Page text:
Airbnb was an outlier. Most layoffs in tech that happened during COVID happened unexpectedly, without warning, and over a Zoom call or two. Reiterating what we stated in the beginning, trust issues are an undeniable outcome of such processes.
In the past decade, Nokia received a lot of praise among the developer community for its outplacement program ‘Bridge’, which was created in 2011 when the company was faced with the harsh choice of laying off employees. The program’s objective — and the metric that Nokia used to gauge success — was the percentage of employees who knew what their next step would be the day they left the company.
Nokia’s program showed the tech world that changes needn’t always be brutal and that employers have a responsibility to their employees and the communities they engage with. Using this philosophy of accountability to create processes for layoffs requires companies to be more transparent than they have ever been before, engage in constant communication with employees and local communities, and build a robust outplacement support system that does not just end with a severance package.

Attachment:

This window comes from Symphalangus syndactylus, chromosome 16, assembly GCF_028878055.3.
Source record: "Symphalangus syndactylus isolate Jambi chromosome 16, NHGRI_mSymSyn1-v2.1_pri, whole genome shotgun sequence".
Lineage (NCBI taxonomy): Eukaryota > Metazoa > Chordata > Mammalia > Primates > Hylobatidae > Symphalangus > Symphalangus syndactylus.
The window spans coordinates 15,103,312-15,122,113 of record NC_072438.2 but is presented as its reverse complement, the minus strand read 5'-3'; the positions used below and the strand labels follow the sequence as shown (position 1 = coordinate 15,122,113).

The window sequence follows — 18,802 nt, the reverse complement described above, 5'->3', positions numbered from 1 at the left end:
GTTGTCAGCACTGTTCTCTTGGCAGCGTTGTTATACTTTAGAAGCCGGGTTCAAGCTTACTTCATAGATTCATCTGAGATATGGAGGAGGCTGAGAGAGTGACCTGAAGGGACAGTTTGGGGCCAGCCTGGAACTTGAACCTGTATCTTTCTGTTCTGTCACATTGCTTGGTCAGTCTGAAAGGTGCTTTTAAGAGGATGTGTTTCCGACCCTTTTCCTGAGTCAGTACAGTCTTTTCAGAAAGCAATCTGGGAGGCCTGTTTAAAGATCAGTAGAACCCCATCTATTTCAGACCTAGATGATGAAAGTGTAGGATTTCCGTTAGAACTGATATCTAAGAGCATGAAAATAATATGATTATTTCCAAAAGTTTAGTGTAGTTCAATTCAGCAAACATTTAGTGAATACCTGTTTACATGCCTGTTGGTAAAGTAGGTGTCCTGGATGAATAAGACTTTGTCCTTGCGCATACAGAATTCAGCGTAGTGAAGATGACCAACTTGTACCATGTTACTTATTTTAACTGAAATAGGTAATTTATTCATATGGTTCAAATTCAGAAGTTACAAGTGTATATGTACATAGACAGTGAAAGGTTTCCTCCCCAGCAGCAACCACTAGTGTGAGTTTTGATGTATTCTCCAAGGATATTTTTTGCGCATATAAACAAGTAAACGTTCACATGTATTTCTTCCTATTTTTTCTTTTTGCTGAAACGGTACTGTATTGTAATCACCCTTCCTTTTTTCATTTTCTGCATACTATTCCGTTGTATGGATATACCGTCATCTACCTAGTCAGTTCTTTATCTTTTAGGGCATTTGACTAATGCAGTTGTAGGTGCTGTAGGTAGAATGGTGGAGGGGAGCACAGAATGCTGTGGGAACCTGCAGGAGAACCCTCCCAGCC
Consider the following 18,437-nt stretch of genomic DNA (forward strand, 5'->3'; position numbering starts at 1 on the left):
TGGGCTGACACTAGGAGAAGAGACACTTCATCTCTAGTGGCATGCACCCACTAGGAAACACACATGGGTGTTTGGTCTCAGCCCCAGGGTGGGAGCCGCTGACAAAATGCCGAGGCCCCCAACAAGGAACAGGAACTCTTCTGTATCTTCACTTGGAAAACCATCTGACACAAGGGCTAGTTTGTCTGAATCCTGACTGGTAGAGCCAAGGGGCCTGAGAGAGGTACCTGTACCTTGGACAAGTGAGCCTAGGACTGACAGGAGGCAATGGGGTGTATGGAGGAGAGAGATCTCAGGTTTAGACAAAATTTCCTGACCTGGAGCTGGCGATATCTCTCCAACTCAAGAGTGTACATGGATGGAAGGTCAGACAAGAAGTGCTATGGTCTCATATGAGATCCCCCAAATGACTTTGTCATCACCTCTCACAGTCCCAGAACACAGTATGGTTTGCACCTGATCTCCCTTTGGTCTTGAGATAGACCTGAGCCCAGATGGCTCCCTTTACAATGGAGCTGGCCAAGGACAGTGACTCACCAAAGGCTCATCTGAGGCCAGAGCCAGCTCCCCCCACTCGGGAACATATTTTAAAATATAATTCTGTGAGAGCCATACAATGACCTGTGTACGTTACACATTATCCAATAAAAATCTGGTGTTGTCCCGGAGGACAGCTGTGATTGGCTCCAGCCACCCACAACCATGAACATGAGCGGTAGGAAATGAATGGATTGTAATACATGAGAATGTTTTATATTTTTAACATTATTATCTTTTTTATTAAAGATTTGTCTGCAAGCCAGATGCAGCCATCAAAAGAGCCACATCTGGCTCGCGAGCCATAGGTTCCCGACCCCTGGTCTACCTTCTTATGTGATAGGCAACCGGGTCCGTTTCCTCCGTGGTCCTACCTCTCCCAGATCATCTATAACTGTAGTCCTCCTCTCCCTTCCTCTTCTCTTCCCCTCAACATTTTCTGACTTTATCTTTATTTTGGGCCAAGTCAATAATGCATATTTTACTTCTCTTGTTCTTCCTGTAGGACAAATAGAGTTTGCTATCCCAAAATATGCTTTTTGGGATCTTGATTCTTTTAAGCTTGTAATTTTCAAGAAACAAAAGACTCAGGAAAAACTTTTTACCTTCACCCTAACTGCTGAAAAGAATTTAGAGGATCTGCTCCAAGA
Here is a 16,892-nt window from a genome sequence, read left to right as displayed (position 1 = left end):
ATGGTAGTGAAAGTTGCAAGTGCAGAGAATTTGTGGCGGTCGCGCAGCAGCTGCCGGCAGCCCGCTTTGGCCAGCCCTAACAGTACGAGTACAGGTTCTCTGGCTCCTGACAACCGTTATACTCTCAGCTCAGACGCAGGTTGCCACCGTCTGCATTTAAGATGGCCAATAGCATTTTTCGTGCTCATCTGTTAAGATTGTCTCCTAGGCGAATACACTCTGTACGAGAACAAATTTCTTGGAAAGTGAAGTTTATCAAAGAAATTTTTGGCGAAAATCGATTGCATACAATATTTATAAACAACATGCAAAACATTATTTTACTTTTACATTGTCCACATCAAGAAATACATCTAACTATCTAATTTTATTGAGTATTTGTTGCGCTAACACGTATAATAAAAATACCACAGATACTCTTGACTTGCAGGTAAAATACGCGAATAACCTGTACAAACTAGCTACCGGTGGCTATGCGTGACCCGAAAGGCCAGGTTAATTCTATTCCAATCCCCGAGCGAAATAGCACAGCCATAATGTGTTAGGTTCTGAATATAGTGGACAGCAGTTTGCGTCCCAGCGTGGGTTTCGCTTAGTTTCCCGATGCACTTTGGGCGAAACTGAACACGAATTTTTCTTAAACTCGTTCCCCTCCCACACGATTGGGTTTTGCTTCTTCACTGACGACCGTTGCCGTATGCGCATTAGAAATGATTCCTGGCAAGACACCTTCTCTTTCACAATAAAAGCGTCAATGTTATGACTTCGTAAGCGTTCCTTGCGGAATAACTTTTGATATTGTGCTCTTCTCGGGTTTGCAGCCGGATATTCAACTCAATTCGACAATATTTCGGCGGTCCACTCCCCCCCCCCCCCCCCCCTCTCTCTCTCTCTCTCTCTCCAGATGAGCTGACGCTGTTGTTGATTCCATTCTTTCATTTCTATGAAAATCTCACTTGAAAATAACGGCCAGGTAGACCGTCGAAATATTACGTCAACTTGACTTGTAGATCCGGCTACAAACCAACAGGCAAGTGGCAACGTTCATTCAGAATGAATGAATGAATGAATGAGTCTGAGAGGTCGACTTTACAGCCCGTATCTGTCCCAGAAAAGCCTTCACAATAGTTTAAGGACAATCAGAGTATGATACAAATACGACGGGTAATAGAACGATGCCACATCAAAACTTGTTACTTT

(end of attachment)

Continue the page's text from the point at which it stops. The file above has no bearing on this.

This need for outplacement support was called out loudly by our developer community, too.
So, what’s a better way for handling layoffs in tech?
Let’s begin by accepting that layoffs in tech are hard – for the employee who is losing their job, the recruiter or HR professional who is tasked with breaking the sad news to the team, and the company itself.
Layoffs hurt a company’s bottom line. Facts below:
- A 2012 University of Austin Texas review of 20 companies that had engaged in layoffs found that layoffs had a neutral to negative effect on stock prices in the days following the announcement.